6. Ferrari F50
This F50 was part of a big collection of Maranello machines consigned to the Artcurial auction, which included a 599GTO, 458 Italia, Enzo, LaFerrari, F40 and more besides. Its 4.7-litre Formula 1 car-derived V12 develops 520bhp at 8500rpm.
This is the second of 1050 Facellias built between 1960 and 1963, and was displayed at the Paris Auto Salon in 1960. The car clearly had a taste for the high life, as it was subsequently entered into the 1961 Tour de France, but it didn’t make the start. Its first owner, a René Molle, then entered it into the Tour of Belgium in 1961, and the Rallye de Lorraine the following year. 1963 would be a busy year; the car took part in the Monte Carlo Rally and Rallye de Lorraine. It’s been in the same ownership for 50 years, and has just been fully restored.
8. McLaren F1 Longtail
Just seeing one F1 is a special moment; Kidston SA corralled seven of the McLarens for a spectacular display. Prototype XP3 jostled for affections against the ex-Soper/Laffite/Duez Le Mans 96 car, and a Gulf Longtail, but the star had to be the road-going Longtail, one of just three built to homologate the racing cars. The nose and tail were elongated to grow the car by two feet, 18in wheels were fitted and a mammoth cooling duct was attached to the roof. Without racing restrictors, the road car produces 627bhp.
9. BMW M5 Touring E34
As BMW gears up to launch the new M3 Touring, let’s look back to the first M Touring, based on the E34 5 Series. Production began with painted bodyshells moving from the Dingolfing plant to the BMW M facility at Garching, where each car was hand-built over two weeks. The M5 Touring was the last car made this way, and just 891 were created. All were left-hand drive and powered by a 3.8-litre straight-six.
10 Porsche 997 Sport Classic
The 997 was inspired by the Porsche Carrera RS 2.7, and you can see this influence in the duck-tail rear spoiler, lower stance and Fuchs alloy wheels. The basis was a 402bhp Carrera S, which used a newly developed resonance intake manifold with six vacuum-controlled switching flaps. Just 250 were made, and they were all sold out within 48 hours.
11. Matra MS120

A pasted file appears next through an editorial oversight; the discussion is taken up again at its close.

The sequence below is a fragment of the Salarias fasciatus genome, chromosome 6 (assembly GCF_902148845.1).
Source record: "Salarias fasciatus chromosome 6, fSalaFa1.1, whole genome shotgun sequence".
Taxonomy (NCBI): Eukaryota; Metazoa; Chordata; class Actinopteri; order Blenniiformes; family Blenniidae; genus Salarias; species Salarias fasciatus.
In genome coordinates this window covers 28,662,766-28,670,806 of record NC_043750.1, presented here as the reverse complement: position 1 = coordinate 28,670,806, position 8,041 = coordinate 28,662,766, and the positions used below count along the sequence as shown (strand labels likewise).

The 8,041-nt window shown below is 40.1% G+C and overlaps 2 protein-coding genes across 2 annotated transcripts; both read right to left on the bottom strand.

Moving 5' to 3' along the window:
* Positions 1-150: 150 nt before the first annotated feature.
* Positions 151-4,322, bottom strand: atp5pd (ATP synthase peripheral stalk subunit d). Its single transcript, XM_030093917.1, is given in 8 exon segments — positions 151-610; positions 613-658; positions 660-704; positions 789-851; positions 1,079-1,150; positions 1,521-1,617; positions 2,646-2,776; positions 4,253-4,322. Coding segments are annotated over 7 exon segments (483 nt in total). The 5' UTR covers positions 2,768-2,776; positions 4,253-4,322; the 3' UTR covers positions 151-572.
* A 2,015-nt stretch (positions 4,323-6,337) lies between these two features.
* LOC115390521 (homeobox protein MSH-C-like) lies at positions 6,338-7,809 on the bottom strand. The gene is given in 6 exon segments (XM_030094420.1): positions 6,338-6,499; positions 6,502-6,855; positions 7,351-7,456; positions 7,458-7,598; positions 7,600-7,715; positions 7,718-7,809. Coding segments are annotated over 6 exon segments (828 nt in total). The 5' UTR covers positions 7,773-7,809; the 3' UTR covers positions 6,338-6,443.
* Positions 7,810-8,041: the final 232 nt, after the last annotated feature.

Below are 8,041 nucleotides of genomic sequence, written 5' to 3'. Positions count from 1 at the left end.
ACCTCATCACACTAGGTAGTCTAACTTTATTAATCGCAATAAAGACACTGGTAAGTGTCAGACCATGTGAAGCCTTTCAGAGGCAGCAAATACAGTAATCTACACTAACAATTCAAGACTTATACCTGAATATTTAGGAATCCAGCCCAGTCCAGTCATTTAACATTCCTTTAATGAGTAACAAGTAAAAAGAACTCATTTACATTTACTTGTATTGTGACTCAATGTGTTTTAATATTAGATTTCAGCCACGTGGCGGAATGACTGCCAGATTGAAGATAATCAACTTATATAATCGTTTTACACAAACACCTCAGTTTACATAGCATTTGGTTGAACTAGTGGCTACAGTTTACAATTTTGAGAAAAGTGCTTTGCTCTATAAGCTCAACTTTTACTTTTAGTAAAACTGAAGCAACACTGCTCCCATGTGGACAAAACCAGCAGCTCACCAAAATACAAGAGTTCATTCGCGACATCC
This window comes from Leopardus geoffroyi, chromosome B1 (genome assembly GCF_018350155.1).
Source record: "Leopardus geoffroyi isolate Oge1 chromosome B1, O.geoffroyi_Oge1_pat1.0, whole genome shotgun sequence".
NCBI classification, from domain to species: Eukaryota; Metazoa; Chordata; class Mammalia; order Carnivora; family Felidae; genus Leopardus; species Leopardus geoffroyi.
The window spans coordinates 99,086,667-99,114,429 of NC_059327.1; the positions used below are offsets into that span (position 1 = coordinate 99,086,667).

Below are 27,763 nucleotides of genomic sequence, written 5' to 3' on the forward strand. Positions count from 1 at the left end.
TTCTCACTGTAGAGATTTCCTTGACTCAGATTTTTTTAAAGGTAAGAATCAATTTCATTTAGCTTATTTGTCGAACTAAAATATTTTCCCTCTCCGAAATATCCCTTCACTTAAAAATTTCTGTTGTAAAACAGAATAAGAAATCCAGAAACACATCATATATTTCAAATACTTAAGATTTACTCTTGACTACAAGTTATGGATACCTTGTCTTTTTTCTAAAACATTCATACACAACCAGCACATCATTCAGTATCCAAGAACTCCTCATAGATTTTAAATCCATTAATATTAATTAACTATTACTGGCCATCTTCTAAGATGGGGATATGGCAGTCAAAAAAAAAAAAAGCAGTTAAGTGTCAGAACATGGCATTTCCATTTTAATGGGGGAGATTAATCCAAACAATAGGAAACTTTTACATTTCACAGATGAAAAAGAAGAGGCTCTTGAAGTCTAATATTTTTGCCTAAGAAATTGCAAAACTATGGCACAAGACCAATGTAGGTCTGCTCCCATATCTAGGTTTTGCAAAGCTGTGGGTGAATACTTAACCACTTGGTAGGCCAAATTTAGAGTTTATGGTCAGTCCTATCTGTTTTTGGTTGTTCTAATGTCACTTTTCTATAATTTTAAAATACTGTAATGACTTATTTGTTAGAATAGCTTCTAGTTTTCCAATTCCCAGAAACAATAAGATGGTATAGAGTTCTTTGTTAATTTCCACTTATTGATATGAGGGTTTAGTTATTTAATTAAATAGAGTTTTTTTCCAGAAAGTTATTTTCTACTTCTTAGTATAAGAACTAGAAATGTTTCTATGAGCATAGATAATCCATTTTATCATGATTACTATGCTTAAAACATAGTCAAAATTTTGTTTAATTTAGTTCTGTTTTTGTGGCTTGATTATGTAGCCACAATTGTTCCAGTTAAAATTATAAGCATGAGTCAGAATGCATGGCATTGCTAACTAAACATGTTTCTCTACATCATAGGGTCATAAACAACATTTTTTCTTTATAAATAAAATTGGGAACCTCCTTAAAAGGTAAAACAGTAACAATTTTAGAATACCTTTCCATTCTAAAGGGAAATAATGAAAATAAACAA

The follow-up to Jackie Stewart’s all-conquering 1969 season in the Cosworth-powered MS80 didn’t quite go to plan. Switching to 3.0-litre Matra V12 power caused reliability and chassis-rigidity problems, giving Jean-Pierre Beltoise and Henri Pescarolo a mountain to climb. Nevertheless, Pescarolo would finish third at Monaco, while Beltoise would repeat the feat at the Belgian and Italian Grands Prix.
12. Ferrari 212 Inter Spider Vignale
This is one of just seven 212 Inter Spiders bodied by Vignale. Powered by Ferrari’s famous Colombo V12, it’s capable of 120mph and weighs just 1000kg. It was subject to a full restoration from DK Engineering in 2015, and is now up for sale with L’Atelier des Coteaux,
13. Vega 54 Prototype 54
You’re looking at the very first Facel Vega produced; a vehicle that was described by auctioneer Artcurial as one of the most important French post-war automobiles. It’s hard to disagree, judging on the history. This car provided the basis for Facel’s boss, Jean Daninos, showing signs of earlier coachbuilding work on Bentleys. The motive power was a Chrysler V8, and this car was sent to Detroit for testing, and it was road tested in France in the middle of the night. It was exhibited at the Paris Motor Show in 1954 and served as the base for all future models. It’s unique in having a Facel monogram on the engine cover’s air intake, among other non-production items.
14. Mercedes-Benz 500SEC Koenig
French high couture could be seen in the cars as well as the show-goers; this Mercedes-Benz was a welcome palate cleanser with some bigger-is-better 1980s extravagance. This 1982 model had covered just 82,000km, having been given the Koenig treatment in 1997. Fancy a bit of this action? Saga Classic was looking for €129,000.
15. Gordini Type 18S